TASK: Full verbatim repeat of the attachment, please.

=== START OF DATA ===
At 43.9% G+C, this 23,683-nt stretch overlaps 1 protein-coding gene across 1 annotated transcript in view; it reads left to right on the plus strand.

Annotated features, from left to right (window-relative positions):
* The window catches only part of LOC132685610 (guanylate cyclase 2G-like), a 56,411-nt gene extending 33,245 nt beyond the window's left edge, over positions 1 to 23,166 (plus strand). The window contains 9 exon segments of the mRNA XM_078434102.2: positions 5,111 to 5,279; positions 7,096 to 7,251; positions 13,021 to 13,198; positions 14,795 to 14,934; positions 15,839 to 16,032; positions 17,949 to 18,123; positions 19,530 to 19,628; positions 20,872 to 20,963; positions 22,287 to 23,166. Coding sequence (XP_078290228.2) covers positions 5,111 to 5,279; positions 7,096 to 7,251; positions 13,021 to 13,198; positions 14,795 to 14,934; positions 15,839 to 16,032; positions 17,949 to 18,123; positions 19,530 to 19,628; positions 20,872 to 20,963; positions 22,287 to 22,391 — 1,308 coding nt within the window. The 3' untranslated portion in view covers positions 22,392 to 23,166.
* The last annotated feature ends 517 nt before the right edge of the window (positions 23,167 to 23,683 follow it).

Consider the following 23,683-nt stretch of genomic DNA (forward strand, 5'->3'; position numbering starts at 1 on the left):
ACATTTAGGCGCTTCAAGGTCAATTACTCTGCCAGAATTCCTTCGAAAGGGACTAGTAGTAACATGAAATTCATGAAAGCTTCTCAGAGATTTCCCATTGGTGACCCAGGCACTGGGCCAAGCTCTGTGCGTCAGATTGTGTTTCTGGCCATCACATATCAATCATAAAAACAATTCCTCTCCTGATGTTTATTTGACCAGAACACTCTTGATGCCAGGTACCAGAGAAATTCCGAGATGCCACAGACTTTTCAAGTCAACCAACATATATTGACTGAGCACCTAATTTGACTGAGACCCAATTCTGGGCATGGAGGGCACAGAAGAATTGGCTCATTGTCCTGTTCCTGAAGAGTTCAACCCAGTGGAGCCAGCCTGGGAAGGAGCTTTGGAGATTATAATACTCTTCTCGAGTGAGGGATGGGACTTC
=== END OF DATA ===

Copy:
At 43.9% G+C, this 23,683-nt stretch overlaps 1 protein-coding gene across 1 annotated transcript in view; it reads left to right on the plus strand.

Annotated features, from left to right (window-relative positions):
* The window catches only part of LOC132685610 (guanylate cyclase 2G-like), a 56,411-nt gene extending 33,245 nt beyond the window's left edge, over positions 1 to 23,166 (plus strand). The window contains 9 exon segments of the mRNA XM_078434102.2: positions 5,111 to 5,279; positions 7,096 to 7,251; positions 13,021 to 13,198; positions 14,795 to 14,934; positions 15,839 to 16,032; positions 17,949 to 18,123; positions 19,530 to 19,628; positions 20,872 to 20,963; positions 22,287 to 23,166. Coding sequence (XP_078290228.2) covers positions 5,111 to 5,279; positions 7,096 to 7,251; positions 13,021 to 13,198; positions 14,795 to 14,934; positions 15,839 to 16,032; positions 17,949 to 18,123; positions 19,530 to 19,628; positions 20,872 to 20,963; positions 22,287 to 22,391 — 1,308 coding nt within the window. The 3' untranslated portion in view covers positions 22,392 to 23,166.
* The last annotated feature ends 517 nt before the right edge of the window (positions 23,167 to 23,683 follow it).

Consider the following 23,683-nt stretch of genomic DNA (forward strand, 5'->3'; position numbering starts at 1 on the left):
ACATTTAGGCGCTTCAAGGTCAATTACTCTGCCAGAATTCCTTCGAAAGGGACTAGTAGTAACATGAAATTCATGAAAGCTTCTCAGAGATTTCCCATTGGTGACCCAGGCACTGGGCCAAGCTCTGTGCGTCAGATTGTGTTTCTGGCCATCACATATCAATCATAAAAACAATTCCTCTCCTGATGTTTATTTGACCAGAACACTCTTGATGCCAGGTACCAGAGAAATTCCGAGATGCCACAGACTTTTCAAGTCAACCAACATATATTGACTGAGCACCTAATTTGACTGAGACCCAATTCTGGGCATGGAGGGCACAGAAGAATTGGCTCATTGTCCTGTTCCTGAAGAGTTCAACCCAGTGGAGCCAGCCTGGGAAGGAGCTTTGGAGATTATAATACTCTTCTCGAGTGAGGGATGGGACTTC